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Wildcards

Wildcards can be used in all search fields that allow words and phrases. They can be used in a search query to represent unknown characters.

  • The asterisk (*) represents any group of characters, including no character.

  • The question mark (?) represents any single character.

  • The dollar sign ($) represents zero or one character.

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General Rules about Wildcards

  • You can use left-hand truncation in the following search fields in all Web of Knowledge product databases: Topic, Title, Accession Number, and Identifying Codes

  • In Topic and Title searches, you must enter at least three characters after the wildcard when using left-hand truncation.

  • In Accession Number and Identifying Code searches, you must enter at least one character after the wildcard when using left-hand truncation.

  • In Topic and Title searches, you must enter at least three characters before a wildcard when using right-hand truncation.

  • In Author searches, you must enter at least two characters before a wildcard when using right-hand truncation.

  • Wildcards may be used inside a word. For example, odo$r finds odor and odour.

  • You cannot use wildcards after special characters (/ @ #) and punctuation (. , : ; !).

  • You cannot use wildcards in a publication year search. For example, 2007 is OK but 200* is not.

  • You cannot search on a wildcard if it appears in a word or name. For example, the search TS=E*Trade OR TS="E*Trade" will not return records about this company.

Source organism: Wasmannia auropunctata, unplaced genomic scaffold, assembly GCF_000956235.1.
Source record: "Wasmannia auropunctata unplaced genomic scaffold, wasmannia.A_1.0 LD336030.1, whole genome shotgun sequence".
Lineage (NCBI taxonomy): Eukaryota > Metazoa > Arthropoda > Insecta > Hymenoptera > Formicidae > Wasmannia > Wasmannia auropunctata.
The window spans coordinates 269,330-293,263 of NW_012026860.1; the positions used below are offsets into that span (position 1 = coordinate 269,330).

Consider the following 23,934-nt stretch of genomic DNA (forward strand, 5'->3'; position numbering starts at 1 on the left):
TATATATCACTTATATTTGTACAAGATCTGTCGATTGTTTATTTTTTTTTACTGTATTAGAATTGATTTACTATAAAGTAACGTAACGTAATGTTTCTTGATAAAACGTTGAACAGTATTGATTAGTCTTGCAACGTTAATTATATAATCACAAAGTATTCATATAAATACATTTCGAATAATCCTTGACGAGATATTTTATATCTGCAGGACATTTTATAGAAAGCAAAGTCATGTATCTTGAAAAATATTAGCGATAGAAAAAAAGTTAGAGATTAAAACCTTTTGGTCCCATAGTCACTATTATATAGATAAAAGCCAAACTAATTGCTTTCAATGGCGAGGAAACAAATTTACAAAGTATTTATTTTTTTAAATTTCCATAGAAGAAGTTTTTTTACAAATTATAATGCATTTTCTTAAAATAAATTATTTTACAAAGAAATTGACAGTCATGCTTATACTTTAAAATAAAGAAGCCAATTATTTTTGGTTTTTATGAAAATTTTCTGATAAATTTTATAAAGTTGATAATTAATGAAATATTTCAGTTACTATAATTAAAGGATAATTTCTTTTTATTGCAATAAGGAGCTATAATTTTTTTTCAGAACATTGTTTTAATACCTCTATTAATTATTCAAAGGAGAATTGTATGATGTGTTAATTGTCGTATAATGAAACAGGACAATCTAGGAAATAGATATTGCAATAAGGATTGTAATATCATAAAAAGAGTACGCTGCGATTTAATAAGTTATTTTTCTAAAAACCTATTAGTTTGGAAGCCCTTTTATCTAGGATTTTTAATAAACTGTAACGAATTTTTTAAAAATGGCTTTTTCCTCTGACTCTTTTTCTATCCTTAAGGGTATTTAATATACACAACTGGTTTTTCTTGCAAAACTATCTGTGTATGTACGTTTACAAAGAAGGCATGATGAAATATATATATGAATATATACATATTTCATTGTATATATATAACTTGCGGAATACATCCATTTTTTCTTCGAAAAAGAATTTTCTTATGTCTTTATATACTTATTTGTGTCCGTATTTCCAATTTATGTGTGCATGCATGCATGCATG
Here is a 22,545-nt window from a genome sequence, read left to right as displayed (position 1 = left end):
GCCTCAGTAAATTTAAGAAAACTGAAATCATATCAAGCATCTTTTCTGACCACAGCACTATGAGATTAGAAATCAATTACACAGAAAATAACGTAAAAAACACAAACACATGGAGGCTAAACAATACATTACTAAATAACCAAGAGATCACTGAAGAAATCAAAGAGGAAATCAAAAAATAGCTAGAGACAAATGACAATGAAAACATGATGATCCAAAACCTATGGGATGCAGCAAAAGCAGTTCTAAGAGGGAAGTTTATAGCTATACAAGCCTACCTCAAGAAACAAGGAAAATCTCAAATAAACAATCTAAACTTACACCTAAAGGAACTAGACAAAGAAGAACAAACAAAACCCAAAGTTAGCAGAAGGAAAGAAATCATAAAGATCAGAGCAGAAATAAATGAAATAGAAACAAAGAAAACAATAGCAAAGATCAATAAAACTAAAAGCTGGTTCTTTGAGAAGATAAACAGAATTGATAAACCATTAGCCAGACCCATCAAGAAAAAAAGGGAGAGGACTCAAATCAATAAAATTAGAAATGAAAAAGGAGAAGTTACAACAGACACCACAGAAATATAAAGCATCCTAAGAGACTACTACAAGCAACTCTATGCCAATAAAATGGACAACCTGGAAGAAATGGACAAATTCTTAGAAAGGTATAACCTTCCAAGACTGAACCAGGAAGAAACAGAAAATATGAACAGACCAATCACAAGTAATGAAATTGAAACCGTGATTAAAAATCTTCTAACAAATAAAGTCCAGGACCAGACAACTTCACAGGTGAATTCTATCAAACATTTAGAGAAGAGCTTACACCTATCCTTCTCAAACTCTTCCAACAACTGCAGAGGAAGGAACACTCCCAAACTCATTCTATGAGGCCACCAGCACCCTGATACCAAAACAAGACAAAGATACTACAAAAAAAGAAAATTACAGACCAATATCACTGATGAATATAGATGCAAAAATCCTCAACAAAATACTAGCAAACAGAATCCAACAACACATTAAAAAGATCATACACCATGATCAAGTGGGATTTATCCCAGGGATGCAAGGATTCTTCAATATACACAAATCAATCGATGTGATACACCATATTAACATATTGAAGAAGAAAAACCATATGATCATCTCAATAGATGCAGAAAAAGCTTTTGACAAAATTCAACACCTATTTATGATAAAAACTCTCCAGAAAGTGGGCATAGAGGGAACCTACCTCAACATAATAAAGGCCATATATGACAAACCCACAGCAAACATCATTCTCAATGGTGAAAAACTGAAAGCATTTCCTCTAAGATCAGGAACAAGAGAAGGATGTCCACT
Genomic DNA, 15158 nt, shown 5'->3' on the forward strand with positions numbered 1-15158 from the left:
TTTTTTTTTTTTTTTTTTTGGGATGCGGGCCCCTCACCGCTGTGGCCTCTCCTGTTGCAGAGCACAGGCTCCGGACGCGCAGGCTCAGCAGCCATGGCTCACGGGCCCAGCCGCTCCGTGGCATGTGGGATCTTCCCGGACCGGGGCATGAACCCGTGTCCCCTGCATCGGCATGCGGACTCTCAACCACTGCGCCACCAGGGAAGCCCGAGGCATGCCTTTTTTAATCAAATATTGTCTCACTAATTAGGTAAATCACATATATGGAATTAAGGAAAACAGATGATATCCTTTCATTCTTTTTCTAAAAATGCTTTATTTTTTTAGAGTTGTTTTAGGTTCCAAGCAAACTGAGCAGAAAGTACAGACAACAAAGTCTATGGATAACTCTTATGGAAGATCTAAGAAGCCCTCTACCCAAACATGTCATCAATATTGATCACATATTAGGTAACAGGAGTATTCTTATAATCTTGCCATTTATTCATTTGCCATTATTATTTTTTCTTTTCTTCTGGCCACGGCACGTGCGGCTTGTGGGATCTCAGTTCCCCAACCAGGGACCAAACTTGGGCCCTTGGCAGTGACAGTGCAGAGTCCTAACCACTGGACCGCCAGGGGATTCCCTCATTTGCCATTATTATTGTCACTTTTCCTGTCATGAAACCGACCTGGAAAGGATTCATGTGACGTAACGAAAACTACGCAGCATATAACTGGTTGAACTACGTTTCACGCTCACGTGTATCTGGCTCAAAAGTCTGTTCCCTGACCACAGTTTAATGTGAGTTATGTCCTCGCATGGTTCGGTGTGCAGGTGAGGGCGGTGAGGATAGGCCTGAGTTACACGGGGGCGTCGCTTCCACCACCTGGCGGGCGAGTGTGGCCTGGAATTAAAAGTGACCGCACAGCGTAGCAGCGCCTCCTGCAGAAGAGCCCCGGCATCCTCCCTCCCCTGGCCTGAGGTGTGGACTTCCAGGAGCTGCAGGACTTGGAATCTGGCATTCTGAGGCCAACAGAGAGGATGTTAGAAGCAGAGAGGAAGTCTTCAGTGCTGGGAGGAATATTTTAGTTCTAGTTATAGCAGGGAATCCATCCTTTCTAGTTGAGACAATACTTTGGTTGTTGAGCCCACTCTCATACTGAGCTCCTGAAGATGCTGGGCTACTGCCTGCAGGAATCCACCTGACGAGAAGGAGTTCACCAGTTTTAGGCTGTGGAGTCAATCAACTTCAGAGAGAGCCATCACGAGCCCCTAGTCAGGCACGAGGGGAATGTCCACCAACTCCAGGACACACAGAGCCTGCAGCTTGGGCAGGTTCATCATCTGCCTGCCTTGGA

• You cannot use the dollar sign ($) in quoted searches.

  • Avoid using wildcards in search queries with very broad truncation matches. For example, a search on UT=*2 or UT=*2* or UT=*22 or UT=*22* may return incomplete results (or no results) because there are simply too many matches in the product database.

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Note: Left-hand truncation automatically turns off lemmatization. A search for a term such as *valves returns bivalves but not bivalve. Because this occurs, you will not get plural and singular forms of search terms resulting in fewer records. By adding right-hand truncation to your search, the product returns more records. For example, *valve* returns both bivalve and bivalves.

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Wildcards, Hyphens, and Apostrophes

The search engine treats hyphens (-) and apostrophes (') in names as spaces. For example:

AU=O Brien returns the same number of results as AU=O'Brien.

Try searching for names with and without a space. For example, AU=OBrien OR AU=O Brien returns both variants of the name.

When searching for hyphenated query terms, enter the term with and without wildcards. For example:

  • TS=hydro-power returns records that contain the terms hydro-power and hydro power.

  • TS=hydro*power returns records that contain the terms hydropower and hydroelectricpower.

  • TS=hyrdro power returns records that contain the terms hydro and power anywhere in the record, such as hydro-power, hydro-electrical power, and hydro-mechanical power.

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Useful Tips

  • The dollar sign ($) is useful for finding both the British and American spellings of the same word. For example, flavo$r finds flavor and flavour.

  • The question mark (?) is useful for searching last names of authors where the last character is uncertain. For example, Barthold? finds Bartholdi and Bartholdy. It will not find Barthod.

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Asterisk (*) Examples

s*food matches:
seafood
soyfood

enzym* matches:
enzyme
enzymes
enzymatic
enzymic

Hof*man* matches:
Hofman
Hofmann
Hoffman
Hoffmann

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Question Mark (?) Example

wom?n matches:
woman
women

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Dollar Sign ($) Examples

colo$r matches:
color
colour

grain$ matches:
grain
grains

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Multi-wildcard Example

organi?ation* matches:
organisation
organisations
organisational
organization
organizations
organizational